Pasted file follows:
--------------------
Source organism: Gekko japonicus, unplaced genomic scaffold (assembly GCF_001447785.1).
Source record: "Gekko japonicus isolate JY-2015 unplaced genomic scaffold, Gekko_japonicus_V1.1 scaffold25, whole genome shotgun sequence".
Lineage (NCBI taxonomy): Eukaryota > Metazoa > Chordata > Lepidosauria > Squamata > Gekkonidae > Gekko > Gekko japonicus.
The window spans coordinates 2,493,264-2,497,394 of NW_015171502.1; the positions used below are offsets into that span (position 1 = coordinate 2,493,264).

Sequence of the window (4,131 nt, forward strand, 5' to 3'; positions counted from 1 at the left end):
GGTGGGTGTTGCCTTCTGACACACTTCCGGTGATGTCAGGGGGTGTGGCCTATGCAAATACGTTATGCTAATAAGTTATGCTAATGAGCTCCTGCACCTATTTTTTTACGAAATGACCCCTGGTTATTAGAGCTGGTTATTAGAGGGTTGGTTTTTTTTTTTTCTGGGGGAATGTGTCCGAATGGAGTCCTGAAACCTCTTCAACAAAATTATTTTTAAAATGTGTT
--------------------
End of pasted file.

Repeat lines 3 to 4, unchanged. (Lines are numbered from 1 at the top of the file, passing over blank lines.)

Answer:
Lineage (NCBI taxonomy): Eukaryota > Metazoa > Chordata > Lepidosauria > Squamata > Gekkonidae > Gekko > Gekko japonicus.
The window spans coordinates 2,493,264-2,497,394 of NW_015171502.1; the positions used below are offsets into that span (position 1 = coordinate 2,493,264).